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Discussion Starter #1
Is it more acceptable to use Constitutional protections of the 2nd Amendment to guarantee our right to bear arms than it is use the protections of the 5th Amendment as it pertains to Miranda?
 
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It is acceptable to use ALL of our Constitutionally protected Rights whenever the situation calls for it... period.
 

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Is it more acceptable to use Constitutional protections of the 2nd Amendment to guarantee our right to bear arms than it is use the protections of the 5th Amendment as it pertains to Miranda?
Each Amendment has a separate purpose.

The Second Amendment is a Right. It should be is fairly straight forward: A well regulated militia being necessary to the security of a free state, the right of the people to keep and bear arms shall not be infringed. Some people however find the wording to be confusing. For me, it means exactly what it says and there should no debate about the meaning of the words.

The Fifth amendment is about trial and punishment. Its provisions were extended in 1966 to include the "reading of rights", the Miranda Rights. The 5th states that the government must follow due process of the law before punishing a person and that all citizens have a right to trial by jury. It also states that a person can't be put on trial twice for the same crime and also that a person on trial for a crime does not have to testify against themselves in court, "Pleading the 5th" The Fifth Amendment is sometimes referred to as the Double Jeopardy and the Due Process Clause.

If you are a law abiding citizen, you are always protected by the 2nd Amendment. The Rights extended to you by the 5th amendment guarantee you certain Rights should you be arrested and after.
 

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Discussion Starter #4
Each Amendment has a separate purpose.

The Second Amendment is a Right. It should be is fairly straight forward: A well regulated militia being necessary to the security of a free state, the right of the people to keep and bear arms shall not be infringed. Some people however find the wording to be confusing. For me, it means exactly what it says and there should no debate about the meaning of the words.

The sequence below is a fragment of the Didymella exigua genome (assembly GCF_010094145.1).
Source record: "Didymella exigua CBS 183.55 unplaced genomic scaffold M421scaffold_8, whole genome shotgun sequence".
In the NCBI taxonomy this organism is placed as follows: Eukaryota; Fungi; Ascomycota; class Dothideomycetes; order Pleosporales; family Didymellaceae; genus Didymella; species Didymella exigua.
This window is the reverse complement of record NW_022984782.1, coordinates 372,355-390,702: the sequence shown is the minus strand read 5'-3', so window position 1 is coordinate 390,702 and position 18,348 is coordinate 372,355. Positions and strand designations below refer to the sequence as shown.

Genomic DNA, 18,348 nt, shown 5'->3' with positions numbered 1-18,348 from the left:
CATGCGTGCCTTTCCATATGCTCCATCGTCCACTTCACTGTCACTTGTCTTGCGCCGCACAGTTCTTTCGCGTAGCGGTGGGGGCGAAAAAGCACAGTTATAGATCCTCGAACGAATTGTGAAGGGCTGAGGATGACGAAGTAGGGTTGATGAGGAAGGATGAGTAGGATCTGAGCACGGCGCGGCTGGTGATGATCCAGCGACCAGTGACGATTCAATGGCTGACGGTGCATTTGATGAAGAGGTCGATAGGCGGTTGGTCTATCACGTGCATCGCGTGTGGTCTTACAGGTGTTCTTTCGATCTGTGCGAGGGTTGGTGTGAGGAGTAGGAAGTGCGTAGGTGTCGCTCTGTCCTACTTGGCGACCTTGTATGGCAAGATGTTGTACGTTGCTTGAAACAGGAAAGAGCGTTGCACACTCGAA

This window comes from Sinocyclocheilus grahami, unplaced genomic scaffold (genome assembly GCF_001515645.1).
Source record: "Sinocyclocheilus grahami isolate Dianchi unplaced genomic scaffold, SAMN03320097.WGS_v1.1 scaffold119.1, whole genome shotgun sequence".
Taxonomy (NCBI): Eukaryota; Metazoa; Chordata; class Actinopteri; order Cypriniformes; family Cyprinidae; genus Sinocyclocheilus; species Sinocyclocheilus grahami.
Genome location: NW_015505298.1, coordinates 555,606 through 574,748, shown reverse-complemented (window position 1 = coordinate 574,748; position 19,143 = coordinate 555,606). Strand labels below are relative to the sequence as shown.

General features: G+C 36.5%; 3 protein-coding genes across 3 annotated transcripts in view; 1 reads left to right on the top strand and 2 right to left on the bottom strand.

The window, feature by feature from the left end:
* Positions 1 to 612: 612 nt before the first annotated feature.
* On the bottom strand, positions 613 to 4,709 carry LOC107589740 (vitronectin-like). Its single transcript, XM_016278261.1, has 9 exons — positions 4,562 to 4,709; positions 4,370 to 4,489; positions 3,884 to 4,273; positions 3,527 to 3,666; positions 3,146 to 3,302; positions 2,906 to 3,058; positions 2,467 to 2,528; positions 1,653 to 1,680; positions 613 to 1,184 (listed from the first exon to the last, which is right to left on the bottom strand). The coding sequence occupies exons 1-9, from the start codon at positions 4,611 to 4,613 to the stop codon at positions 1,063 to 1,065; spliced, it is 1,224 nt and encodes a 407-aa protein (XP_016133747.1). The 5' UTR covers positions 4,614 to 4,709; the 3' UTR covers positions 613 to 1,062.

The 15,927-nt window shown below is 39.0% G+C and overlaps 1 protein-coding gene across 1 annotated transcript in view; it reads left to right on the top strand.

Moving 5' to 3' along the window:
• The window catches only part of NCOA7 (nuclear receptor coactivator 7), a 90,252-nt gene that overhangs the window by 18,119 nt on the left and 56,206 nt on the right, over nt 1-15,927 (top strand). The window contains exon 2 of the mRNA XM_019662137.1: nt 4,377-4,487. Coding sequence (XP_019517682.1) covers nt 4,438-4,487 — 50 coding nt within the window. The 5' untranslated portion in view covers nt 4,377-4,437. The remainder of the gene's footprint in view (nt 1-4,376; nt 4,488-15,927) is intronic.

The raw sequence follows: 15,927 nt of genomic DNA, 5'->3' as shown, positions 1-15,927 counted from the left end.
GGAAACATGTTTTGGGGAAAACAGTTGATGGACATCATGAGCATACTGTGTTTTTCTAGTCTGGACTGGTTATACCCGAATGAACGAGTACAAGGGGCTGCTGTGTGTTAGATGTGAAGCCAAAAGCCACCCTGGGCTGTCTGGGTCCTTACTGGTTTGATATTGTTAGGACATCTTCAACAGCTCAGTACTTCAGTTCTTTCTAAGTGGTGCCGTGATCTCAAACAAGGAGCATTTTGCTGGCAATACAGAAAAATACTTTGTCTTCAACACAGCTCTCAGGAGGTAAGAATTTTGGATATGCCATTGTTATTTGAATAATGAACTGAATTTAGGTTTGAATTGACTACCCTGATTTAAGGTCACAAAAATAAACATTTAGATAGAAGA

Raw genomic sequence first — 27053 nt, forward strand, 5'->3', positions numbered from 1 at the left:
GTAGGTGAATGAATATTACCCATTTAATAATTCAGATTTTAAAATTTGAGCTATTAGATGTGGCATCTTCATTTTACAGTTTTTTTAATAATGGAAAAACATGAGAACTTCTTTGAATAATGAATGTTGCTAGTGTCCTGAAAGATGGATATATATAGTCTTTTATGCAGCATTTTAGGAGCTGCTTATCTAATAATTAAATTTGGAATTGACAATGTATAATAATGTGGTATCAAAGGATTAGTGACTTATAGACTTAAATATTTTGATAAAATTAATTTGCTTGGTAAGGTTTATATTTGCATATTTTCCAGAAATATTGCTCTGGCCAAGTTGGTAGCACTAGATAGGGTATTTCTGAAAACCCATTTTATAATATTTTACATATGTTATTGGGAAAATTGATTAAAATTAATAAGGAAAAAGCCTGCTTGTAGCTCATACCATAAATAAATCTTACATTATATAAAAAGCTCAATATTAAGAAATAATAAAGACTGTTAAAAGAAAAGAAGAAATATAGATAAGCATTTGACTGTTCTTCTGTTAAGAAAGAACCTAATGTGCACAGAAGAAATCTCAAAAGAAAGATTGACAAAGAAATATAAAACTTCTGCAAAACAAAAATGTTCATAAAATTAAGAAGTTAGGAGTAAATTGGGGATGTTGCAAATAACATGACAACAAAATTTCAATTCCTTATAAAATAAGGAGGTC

The Fifth amendment is about trial and punishment. Its provisions were extended in 1966 to include the "reading of rights", the Miranda Rights. The 5th states that the government must follow due process of the law before punishing a person and that all citizens have a right to trial by jury. It also states that a person can't be put on trial twice for the same crime and also that a person on trial for a crime does not have to testify against themselves in court, "Pleading the 5th" The Fifth Amendment is sometimes referred to as the Double Jeopardy and the Due Process Clause.

If you are a law abiding citizen, you are always protected by the 2nd Amendment. The Rights extended to you by the 5th amendment guarantee you certain Rights should you be arrested and after.
I understand they serve different purposes...

My question was is it more acceptable to use one than the other, for it's intended purpose.

The reason I ask this is that gun folks never question someone's use of the 2nd Amendment, but frequently disparage those that use the 5th Amendment. Seems to be very hypocritical, to me.
 

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I understand they serve different purposes...

My question was is it more acceptable to use one than the other, for it's intended purpose.

The reason I ask this is that gun folks never question someone's use of the 2nd Amendment, but frequently disparage those that use the 5th Amendment. Seems to be very hypocritical, to me.
Both the 2nd and the 5th are sometimes associated with criminality. It's just a lot easier with the 5th, since by definition it's only used by those accused of a crime.
 

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Discussion Starter #6
Both the 2nd and the 5th are sometimes associated with criminality. It's just a lot easier with the 5th, since by definition it's only used by those accused of a crime.
I concur...

But, it is a protection for all citizens...
 

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There is more to the Fifth Amendment than most people realize. The Fifth also covers takings by the government. This includes not only property actually seized under eminent domain but also lost value due to regulatory actions.